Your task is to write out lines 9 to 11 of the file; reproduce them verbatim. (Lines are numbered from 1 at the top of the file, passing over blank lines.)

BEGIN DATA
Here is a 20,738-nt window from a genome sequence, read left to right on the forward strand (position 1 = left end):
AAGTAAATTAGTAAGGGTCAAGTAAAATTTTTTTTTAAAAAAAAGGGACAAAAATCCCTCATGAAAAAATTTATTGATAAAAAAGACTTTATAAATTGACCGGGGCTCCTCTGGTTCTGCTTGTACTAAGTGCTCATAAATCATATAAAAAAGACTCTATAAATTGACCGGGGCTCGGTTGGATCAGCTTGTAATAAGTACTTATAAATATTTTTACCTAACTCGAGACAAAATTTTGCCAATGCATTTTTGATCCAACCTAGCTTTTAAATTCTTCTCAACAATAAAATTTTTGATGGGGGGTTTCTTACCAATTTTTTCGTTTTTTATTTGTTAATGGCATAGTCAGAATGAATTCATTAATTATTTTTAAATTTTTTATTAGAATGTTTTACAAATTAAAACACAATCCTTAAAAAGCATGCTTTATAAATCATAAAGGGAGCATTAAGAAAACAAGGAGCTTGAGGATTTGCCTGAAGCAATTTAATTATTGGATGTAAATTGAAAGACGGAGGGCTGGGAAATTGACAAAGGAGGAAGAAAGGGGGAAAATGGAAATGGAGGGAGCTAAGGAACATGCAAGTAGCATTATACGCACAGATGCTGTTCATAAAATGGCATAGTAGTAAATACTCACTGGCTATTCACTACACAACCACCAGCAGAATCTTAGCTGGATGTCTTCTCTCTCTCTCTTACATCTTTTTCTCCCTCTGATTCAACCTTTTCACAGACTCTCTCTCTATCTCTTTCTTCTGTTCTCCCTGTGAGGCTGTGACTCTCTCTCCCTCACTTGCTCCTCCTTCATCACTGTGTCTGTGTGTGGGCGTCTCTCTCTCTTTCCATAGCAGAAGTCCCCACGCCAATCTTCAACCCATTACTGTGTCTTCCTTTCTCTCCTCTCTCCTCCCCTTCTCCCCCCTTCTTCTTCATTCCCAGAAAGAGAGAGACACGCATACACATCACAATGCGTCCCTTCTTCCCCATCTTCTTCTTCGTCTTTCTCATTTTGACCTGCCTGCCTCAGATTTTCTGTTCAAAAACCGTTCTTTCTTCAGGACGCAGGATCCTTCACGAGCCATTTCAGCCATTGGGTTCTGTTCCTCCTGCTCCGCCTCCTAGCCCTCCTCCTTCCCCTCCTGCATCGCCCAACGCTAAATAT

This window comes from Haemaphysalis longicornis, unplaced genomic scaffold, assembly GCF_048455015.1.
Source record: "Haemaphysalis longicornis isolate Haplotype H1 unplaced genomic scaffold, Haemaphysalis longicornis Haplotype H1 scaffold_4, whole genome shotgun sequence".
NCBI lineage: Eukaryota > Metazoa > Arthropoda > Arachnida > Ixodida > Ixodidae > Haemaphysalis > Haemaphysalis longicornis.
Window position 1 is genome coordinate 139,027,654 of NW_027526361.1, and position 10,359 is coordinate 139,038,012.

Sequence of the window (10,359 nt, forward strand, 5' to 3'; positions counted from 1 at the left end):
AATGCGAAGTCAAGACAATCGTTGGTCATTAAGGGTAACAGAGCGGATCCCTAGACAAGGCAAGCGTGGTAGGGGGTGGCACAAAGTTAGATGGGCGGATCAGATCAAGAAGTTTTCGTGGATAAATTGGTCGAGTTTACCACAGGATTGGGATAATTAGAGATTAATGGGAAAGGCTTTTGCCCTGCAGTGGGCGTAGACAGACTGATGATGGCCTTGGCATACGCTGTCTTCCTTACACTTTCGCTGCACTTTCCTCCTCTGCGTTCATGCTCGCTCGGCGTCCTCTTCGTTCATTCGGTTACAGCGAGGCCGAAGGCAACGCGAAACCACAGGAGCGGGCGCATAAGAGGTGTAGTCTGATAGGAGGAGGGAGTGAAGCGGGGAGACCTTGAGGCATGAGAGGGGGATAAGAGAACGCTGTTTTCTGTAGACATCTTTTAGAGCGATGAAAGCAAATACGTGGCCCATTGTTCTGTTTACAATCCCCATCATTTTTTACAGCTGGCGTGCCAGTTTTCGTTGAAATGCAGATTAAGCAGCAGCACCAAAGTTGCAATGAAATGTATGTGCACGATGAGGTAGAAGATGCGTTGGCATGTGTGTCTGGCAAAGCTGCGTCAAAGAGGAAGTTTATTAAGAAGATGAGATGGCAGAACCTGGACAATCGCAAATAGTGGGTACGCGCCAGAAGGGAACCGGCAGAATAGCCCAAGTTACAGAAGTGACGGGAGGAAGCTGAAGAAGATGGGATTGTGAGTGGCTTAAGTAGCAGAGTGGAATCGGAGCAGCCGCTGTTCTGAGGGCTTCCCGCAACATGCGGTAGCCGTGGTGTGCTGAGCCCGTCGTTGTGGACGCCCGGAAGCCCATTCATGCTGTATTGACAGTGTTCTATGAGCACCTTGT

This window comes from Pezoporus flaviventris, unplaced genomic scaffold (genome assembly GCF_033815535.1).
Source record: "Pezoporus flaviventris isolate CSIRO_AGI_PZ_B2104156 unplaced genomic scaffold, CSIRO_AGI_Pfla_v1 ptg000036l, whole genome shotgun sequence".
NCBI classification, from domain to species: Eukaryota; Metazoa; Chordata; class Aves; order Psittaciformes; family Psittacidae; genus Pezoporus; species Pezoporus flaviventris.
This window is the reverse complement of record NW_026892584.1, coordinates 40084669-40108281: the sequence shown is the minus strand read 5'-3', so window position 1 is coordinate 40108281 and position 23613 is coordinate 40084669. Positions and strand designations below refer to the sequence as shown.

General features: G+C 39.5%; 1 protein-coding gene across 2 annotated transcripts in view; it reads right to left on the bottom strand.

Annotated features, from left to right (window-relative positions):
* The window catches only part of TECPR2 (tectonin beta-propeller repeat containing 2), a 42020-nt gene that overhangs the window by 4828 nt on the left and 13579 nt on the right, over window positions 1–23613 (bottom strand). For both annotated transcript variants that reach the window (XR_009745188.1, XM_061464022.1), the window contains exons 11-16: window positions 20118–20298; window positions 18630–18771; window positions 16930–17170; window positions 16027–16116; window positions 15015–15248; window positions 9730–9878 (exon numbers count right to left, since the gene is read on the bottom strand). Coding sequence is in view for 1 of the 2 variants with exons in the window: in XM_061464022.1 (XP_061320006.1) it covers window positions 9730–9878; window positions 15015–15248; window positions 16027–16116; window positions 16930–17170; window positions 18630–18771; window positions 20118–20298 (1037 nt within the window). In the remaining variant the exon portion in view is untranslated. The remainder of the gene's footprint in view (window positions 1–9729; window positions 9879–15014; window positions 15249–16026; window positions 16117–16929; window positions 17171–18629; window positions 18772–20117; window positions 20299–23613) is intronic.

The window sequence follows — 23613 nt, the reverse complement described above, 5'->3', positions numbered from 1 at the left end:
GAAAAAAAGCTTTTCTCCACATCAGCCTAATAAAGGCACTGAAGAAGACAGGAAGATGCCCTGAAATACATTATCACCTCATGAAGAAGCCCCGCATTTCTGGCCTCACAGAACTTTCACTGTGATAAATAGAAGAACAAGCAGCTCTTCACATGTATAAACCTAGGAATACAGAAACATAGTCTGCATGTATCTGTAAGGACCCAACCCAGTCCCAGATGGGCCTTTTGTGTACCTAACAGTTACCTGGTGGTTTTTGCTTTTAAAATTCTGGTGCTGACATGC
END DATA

This window comes from Pezoporus flaviventris, unplaced genomic scaffold (genome assembly GCF_033815535.1).
Source record: "Pezoporus flaviventris isolate CSIRO_AGI_PZ_B2104156 unplaced genomic scaffold, CSIRO_AGI_Pfla_v1 ptg000036l, whole genome shotgun sequence".
NCBI classification, from domain to species: Eukaryota; Metazoa; Chordata; class Aves; order Psittaciformes; family Psittacidae; genus Pezoporus; species Pezoporus flaviventris.